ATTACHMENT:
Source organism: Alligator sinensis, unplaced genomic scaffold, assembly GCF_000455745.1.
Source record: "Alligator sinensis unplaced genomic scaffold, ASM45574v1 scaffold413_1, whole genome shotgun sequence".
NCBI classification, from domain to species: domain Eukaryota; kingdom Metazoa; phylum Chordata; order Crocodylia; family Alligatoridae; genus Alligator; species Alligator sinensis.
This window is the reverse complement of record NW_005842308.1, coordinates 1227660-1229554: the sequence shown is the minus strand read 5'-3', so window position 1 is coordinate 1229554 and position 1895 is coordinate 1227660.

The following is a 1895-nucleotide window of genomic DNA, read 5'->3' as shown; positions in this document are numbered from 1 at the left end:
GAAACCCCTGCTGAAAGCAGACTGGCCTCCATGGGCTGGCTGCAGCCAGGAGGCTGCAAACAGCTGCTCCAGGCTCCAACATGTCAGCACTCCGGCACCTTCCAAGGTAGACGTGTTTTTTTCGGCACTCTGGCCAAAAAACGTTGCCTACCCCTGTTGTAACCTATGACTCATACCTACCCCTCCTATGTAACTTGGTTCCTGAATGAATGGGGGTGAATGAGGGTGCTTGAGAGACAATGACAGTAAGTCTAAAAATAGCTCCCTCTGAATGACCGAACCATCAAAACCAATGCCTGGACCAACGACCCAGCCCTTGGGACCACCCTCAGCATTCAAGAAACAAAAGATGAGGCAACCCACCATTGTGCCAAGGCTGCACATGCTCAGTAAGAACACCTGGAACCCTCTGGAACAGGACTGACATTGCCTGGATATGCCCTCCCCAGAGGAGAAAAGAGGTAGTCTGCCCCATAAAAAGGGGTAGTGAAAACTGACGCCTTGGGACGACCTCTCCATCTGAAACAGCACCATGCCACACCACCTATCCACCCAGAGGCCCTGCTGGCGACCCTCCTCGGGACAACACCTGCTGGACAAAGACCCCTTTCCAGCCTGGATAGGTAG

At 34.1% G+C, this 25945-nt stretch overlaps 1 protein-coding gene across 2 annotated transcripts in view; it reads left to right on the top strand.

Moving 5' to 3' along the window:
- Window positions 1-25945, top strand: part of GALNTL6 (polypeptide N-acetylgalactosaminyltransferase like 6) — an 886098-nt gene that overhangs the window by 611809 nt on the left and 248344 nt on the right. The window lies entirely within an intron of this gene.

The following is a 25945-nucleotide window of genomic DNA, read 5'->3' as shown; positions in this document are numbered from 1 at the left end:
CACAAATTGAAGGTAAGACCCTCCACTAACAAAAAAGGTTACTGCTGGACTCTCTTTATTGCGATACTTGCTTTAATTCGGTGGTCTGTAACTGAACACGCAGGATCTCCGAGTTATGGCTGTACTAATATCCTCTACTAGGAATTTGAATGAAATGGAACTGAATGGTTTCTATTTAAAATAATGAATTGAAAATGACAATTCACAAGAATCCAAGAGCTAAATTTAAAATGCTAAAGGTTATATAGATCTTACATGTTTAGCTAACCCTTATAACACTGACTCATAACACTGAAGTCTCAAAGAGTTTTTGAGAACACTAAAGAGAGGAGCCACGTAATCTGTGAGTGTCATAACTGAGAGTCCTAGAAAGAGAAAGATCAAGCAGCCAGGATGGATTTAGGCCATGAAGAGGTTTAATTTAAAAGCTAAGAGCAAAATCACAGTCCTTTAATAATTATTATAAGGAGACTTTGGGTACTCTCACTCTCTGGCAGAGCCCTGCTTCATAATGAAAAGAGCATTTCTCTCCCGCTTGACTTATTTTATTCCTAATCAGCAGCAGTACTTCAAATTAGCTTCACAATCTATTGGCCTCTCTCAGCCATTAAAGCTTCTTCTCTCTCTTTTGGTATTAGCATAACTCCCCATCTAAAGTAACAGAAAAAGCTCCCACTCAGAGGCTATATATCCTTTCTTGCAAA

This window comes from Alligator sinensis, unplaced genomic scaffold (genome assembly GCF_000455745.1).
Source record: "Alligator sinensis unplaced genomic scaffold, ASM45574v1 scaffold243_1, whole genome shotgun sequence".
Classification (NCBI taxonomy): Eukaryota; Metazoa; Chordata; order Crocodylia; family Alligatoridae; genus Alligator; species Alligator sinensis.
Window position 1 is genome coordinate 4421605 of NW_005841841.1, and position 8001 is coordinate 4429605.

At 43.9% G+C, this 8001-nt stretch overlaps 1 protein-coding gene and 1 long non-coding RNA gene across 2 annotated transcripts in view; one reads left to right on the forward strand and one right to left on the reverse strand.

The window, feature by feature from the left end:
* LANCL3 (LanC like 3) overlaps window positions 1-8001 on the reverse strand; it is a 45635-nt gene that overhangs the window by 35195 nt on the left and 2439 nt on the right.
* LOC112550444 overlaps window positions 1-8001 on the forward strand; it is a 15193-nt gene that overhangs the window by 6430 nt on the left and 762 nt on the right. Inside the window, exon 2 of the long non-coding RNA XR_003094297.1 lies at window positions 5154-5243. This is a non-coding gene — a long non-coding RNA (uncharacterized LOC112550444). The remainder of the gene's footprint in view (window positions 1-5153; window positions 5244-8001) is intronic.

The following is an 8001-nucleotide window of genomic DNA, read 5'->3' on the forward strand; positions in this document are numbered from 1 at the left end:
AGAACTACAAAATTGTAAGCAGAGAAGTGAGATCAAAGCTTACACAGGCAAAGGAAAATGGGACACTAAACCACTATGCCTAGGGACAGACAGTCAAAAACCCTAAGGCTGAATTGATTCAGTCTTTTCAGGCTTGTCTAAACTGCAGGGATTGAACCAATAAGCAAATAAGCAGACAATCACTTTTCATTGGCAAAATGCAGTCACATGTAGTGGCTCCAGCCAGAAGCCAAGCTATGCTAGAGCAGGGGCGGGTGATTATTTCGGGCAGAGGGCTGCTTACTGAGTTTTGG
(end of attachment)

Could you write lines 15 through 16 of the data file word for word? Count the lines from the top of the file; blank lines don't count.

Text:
Window position 1 is genome coordinate 4421605 of NW_005841841.1, and position 8001 is coordinate 4429605.

At 43.9% G+C, this 8001-nt stretch overlaps 1 protein-coding gene and 1 long non-coding RNA gene across 2 annotated transcripts in view; one reads left to right on the forward strand and one right to left on the reverse strand.